/>
             </shape>
       </item>
       <item android:top=“5px”
android:left=“5px” android:bottom=“5px”
android:right=“5px”>
             <shape>
                    <solid android:color=“#0f0”
/>
             </shape>
       </item>
             <item android:top=“10px”
android:left=“10px”>
             <shape>
                    <solid android:color=“#00f”
/>
             </shape>
       </item>
</layer-list>
 
 
main.xml
 
xml version=“1.0”
encoding=“utf-8”?>
<ScrollView xmlns:android=“http://schemas.android.com/apk/res/android”
    android:orientation=“vertical”
    android:layout_width=“fill_parent”
    android:layout_height=“fill_parent”>

<LinearLayout
    android:orientation=“vertical”
    android:layout_width=“fill_parent”
    android:layout_height=“fill_parent” >

<TextView
    android:layout_width=“fill_parent”
    android:layout_height=“wrap_content”
    android:text=“Layered without offset, so drawables take size of
    containing view and appear like 3 stacked
plates viewed from top”
    android:layout_margin=“5px”
    />
    <TextView 
    android:layout_width=“fill_parent”
    android:layout_height=“40px”
    android:background=“@drawable/layered_no_offset”
    android:layout_margin=“10px”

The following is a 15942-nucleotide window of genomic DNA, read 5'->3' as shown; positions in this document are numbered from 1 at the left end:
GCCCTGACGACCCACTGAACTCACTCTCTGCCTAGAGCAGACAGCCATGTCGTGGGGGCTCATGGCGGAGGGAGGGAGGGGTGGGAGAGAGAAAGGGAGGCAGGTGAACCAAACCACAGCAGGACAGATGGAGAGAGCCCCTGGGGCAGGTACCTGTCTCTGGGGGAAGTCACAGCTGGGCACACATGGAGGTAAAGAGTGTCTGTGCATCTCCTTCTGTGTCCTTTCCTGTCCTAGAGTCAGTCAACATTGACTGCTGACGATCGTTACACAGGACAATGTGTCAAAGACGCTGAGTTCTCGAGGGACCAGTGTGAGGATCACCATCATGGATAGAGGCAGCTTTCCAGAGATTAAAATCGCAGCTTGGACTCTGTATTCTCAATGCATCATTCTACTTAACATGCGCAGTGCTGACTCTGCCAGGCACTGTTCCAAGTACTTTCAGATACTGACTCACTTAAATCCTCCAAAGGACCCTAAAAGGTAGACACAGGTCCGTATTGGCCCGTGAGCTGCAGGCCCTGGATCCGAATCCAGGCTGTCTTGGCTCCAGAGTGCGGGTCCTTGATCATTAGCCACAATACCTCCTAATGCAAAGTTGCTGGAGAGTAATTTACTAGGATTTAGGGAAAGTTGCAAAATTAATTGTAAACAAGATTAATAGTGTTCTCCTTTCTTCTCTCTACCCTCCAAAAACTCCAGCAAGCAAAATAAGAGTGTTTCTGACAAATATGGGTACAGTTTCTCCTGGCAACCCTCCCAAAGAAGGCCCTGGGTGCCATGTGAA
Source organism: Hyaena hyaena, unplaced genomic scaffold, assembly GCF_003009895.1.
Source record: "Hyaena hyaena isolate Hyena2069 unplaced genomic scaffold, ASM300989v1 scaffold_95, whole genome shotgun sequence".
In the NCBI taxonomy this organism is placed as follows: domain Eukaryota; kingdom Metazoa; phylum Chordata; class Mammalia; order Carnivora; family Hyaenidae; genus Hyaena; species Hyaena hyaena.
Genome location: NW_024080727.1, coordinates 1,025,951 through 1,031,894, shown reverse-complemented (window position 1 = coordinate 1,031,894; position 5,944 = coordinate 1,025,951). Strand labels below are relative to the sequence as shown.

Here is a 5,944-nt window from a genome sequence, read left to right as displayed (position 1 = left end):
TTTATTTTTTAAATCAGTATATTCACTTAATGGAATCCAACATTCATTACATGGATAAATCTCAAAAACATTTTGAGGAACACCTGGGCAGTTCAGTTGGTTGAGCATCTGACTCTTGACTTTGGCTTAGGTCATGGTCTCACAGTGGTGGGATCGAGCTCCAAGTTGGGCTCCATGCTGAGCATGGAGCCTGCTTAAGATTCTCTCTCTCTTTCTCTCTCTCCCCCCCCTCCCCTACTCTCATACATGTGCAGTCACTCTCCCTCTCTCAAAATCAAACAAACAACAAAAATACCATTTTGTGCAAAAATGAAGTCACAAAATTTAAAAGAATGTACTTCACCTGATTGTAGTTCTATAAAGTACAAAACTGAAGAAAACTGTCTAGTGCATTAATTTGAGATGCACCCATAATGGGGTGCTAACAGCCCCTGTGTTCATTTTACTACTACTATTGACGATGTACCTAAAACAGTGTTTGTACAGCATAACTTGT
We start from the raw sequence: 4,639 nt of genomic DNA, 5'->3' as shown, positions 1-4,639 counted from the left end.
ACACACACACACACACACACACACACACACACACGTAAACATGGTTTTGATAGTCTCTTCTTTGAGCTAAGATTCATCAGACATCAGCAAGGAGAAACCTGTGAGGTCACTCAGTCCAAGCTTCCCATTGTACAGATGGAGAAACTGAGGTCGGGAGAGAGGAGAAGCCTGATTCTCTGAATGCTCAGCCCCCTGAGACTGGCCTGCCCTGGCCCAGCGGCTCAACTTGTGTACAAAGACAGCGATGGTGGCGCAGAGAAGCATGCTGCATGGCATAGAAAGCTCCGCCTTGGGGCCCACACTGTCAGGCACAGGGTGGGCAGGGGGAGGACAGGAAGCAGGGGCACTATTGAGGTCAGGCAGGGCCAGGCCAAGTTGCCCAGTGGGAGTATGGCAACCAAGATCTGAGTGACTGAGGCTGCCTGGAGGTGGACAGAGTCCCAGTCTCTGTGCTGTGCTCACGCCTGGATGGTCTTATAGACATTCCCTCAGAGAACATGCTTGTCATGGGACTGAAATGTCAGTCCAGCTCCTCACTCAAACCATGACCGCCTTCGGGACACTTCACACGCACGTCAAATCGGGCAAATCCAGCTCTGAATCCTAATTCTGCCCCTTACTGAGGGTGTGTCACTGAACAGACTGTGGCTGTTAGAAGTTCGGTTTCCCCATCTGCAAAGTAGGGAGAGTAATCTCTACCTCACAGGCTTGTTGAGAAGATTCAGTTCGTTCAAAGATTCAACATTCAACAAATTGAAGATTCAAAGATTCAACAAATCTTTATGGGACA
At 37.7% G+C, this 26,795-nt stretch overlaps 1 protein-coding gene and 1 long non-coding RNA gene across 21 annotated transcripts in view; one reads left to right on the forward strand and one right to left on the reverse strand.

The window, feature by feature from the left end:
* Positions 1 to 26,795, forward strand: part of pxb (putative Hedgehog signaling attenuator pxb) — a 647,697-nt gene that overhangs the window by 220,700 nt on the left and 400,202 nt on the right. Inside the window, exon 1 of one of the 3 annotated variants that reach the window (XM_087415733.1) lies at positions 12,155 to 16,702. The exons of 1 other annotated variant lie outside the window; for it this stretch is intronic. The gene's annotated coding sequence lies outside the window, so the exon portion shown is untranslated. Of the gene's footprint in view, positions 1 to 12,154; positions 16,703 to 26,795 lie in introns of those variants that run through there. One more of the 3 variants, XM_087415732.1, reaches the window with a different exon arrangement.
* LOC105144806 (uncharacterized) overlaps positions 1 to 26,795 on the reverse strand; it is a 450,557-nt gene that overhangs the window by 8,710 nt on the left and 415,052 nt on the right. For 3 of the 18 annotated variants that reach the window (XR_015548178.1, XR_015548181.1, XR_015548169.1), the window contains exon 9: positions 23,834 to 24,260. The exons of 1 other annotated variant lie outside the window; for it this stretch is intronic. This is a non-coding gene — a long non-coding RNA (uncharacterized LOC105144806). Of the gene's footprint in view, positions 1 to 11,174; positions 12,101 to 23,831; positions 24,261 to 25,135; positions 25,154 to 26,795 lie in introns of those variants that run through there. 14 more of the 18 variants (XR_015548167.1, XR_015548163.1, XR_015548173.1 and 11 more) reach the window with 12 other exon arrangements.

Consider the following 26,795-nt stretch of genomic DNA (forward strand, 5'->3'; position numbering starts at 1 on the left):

/>
    <TextView
    android:layout_width=“fill_parent”
    android:layout_height=“wrap_content”
    android:text=“Layered with left and top offsets, so drawables
appear
    like 3 stacked plates and left and top
edges chipped off in increasing
    amounts to the top, you can view a part of
each plate from the top”
    android:layout_margin=“5px”
    />

<TextView
    android:layout_width=“fill_parent”
    android:layout_height=“40px”
      android:background=“@drawable/layered_simple_offset”
      android:layout_margin=“10px”
    />
    <TextView 
    android:layout_width=“fill_parent”
    android:layout_height=“wrap_content”
    android:text=“Bottom and right offsets added to some drawables,
the appearance should be self-explanatory”
    android:layout_margin=“5px”
    />

<TextView
    android:layout_width=“fill_parent”
    android:layout_height=“40px”
    android:background=“@drawable/layered_fancy_offset”
    android:layout_margin=“10px”
    />